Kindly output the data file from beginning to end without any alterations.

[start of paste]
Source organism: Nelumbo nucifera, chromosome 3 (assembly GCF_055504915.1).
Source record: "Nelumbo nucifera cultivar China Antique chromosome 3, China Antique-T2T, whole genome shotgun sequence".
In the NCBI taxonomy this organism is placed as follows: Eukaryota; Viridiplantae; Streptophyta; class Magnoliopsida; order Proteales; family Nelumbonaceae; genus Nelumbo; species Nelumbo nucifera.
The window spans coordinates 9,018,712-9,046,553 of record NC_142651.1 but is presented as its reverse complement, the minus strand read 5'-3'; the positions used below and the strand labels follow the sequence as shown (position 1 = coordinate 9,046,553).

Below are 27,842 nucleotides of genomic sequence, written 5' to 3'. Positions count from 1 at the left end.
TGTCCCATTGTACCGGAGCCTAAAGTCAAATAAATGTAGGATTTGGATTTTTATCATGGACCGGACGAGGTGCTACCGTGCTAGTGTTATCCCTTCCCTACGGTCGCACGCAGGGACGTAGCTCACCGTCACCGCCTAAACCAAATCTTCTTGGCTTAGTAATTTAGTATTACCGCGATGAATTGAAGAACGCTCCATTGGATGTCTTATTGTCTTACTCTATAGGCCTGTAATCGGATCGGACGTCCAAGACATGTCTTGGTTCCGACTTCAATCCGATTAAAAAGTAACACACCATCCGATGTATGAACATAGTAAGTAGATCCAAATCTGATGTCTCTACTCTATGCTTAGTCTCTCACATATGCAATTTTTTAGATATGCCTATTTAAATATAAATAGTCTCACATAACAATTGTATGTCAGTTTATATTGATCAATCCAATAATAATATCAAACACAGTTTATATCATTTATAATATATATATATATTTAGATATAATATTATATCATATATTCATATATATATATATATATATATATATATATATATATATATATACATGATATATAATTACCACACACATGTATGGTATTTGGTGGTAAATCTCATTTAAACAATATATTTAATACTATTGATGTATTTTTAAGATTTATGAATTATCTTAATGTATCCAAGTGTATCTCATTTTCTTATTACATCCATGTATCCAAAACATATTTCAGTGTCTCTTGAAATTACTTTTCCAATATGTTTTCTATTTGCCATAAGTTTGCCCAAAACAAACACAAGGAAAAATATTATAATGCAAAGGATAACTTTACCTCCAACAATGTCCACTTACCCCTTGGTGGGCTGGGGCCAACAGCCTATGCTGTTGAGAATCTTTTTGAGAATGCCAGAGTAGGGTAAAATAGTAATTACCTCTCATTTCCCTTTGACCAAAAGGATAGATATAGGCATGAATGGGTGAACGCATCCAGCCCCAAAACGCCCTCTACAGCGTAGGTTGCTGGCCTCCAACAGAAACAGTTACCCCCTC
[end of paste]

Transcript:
Source organism: Nelumbo nucifera, chromosome 3 (assembly GCF_055504915.1).
Source record: "Nelumbo nucifera cultivar China Antique chromosome 3, China Antique-T2T, whole genome shotgun sequence".
In the NCBI taxonomy this organism is placed as follows: Eukaryota; Viridiplantae; Streptophyta; class Magnoliopsida; order Proteales; family Nelumbonaceae; genus Nelumbo; species Nelumbo nucifera.
The window spans coordinates 9,018,712-9,046,553 of record NC_142651.1 but is presented as its reverse complement, the minus strand read 5'-3'; the positions used below and the strand labels follow the sequence as shown (position 1 = coordinate 9,046,553).

Below are 27,842 nucleotides of genomic sequence, written 5' to 3'. Positions count from 1 at the left end.
TGTCCCATTGTACCGGAGCCTAAAGTCAAATAAATGTAGGATTTGGATTTTTATCATGGACCGGACGAGGTGCTACCGTGCTAGTGTTATCCCTTCCCTACGGTCGCACGCAGGGACGTAGCTCACCGTCACCGCCTAAACCAAATCTTCTTGGCTTAGTAATTTAGTATTACCGCGATGAATTGAAGAACGCTCCATTGGATGTCTTATTGTCTTACTCTATAGGCCTGTAATCGGATCGGACGTCCAAGACATGTCTTGGTTCCGACTTCAATCCGATTAAAAAGTAACACACCATCCGATGTATGAACATAGTAAGTAGATCCAAATCTGATGTCTCTACTCTATGCTTAGTCTCTCACATATGCAATTTTTTAGATATGCCTATTTAAATATAAATAGTCTCACATAACAATTGTATGTCAGTTTATATTGATCAATCCAATAATAATATCAAACACAGTTTATATCATTTATAATATATATATATATTTAGATATAATATTATATCATATATTCATATATATATATATATATATATATATATATATATATATATATACATGATATATAATTACCACACACATGTATGGTATTTGGTGGTAAATCTCATTTAAACAATATATTTAATACTATTGATGTATTTTTAAGATTTATGAATTATCTTAATGTATCCAAGTGTATCTCATTTTCTTATTACATCCATGTATCCAAAACATATTTCAGTGTCTCTTGAAATTACTTTTCCAATATGTTTTCTATTTGCCATAAGTTTGCCCAAAACAAACACAAGGAAAAATATTATAATGCAAAGGATAACTTTACCTCCAACAATGTCCACTTACCCCTTGGTGGGCTGGGGCCAACAGCCTATGCTGTTGAGAATCTTTTTGAGAATGCCAGAGTAGGGTAAAATAGTAATTACCTCTCATTTCCCTTTGACCAAAAGGATAGATATAGGCATGAATGGGTGAACGCATCCAGCCCCAAAACGCCCTCTACAGCGTAGGTTGCTGGCCTCCAACAGAAACAGTTACCCCCTC